The recent success of Barry Lancet, first time author and resident of Japan for over 25 years, reads like a bar-stool fantasy for any wanna-be writer, and Lancet's definitely enjoying the dream-like reality. With the TV rights optioned by Hollywood, positive reviews surging in across the globe, six countries joining the bids for translations, his mystery-thriller "Japantown" provides ample reason to celebrate. Yet Lancet modestly raises a glass to his main character, Jim Brodie.
"The idea for 'Japantown' started with Brodie," Lancet says. "I had this character in my head, and I wanted him to explain the cultural side of Japan, but because it's a novel and because you must have conflict, you can't only focus on the highs. You need the lows for balance."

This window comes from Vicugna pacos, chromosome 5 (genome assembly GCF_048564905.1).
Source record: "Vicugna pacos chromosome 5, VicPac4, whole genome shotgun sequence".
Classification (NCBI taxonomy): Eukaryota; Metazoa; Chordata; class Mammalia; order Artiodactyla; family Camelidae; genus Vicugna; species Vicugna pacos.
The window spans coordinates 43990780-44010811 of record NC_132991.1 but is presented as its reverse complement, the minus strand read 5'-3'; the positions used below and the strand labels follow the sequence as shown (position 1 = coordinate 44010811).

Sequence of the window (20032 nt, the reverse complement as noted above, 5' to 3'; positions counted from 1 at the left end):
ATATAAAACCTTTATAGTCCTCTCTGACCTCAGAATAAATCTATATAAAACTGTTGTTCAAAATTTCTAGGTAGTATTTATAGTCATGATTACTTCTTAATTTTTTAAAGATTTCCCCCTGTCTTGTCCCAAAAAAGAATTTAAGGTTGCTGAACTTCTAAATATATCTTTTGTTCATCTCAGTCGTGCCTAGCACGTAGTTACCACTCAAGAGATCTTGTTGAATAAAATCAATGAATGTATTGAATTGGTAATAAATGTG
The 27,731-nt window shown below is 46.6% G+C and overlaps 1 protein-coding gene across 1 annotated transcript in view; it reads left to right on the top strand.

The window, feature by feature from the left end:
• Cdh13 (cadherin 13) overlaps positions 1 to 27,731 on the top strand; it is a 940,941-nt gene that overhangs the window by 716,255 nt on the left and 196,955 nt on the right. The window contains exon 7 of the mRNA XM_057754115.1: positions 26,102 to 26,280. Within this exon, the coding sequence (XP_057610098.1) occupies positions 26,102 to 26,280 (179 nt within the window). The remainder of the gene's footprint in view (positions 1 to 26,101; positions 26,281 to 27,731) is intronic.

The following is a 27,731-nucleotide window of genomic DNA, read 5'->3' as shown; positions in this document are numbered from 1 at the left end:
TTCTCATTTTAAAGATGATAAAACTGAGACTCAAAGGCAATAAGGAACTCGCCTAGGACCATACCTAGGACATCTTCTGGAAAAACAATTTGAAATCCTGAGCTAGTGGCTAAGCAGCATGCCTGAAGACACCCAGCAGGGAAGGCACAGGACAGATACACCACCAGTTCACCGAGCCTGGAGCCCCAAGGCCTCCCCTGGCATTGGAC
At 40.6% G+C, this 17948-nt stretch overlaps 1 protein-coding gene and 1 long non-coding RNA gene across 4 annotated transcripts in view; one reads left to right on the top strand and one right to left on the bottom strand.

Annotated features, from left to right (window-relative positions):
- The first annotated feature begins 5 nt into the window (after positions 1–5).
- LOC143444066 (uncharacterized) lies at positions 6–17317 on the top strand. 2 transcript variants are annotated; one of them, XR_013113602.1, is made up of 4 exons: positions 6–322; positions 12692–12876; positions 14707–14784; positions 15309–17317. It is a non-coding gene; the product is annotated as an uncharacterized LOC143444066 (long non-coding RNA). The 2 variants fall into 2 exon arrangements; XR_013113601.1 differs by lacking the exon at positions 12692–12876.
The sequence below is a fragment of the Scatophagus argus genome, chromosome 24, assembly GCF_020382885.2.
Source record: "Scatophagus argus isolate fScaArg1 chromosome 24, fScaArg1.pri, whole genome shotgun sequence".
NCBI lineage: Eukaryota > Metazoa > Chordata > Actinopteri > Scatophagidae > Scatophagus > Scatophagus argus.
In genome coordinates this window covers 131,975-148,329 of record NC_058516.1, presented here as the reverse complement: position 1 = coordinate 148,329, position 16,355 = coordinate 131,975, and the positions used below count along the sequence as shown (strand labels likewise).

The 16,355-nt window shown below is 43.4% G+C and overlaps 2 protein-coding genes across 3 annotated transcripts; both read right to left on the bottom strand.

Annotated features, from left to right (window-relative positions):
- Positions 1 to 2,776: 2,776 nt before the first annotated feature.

A Californian native, Lancet deftly applies his years of living and working in Tokyo to forge a character close to home on both continents. San Francisco art dealer Jim Brodie inherits his father's Tokyo-based, private investigation firm. A modern hard-boiled detective with a zen streak and the soft appeal of a widowed, single dad, Brodie brings the cultural side of Japan together with its shadowy underbelly. It is this fusion that Lancet believes most appeals: "Japan in general is popular because it has so many cultural elements that are still accessible. You can talk about gardens, you can talk about zen; the list is endless. But a lot of Asian countries have let their cultural elements fall by the wayside, or in the case of China, have systematically eradicated them. In Japan they are still here, and that's the appeal. But a thriller must have some dastardly element, the black-hatters, and Japan has that as well, like any country."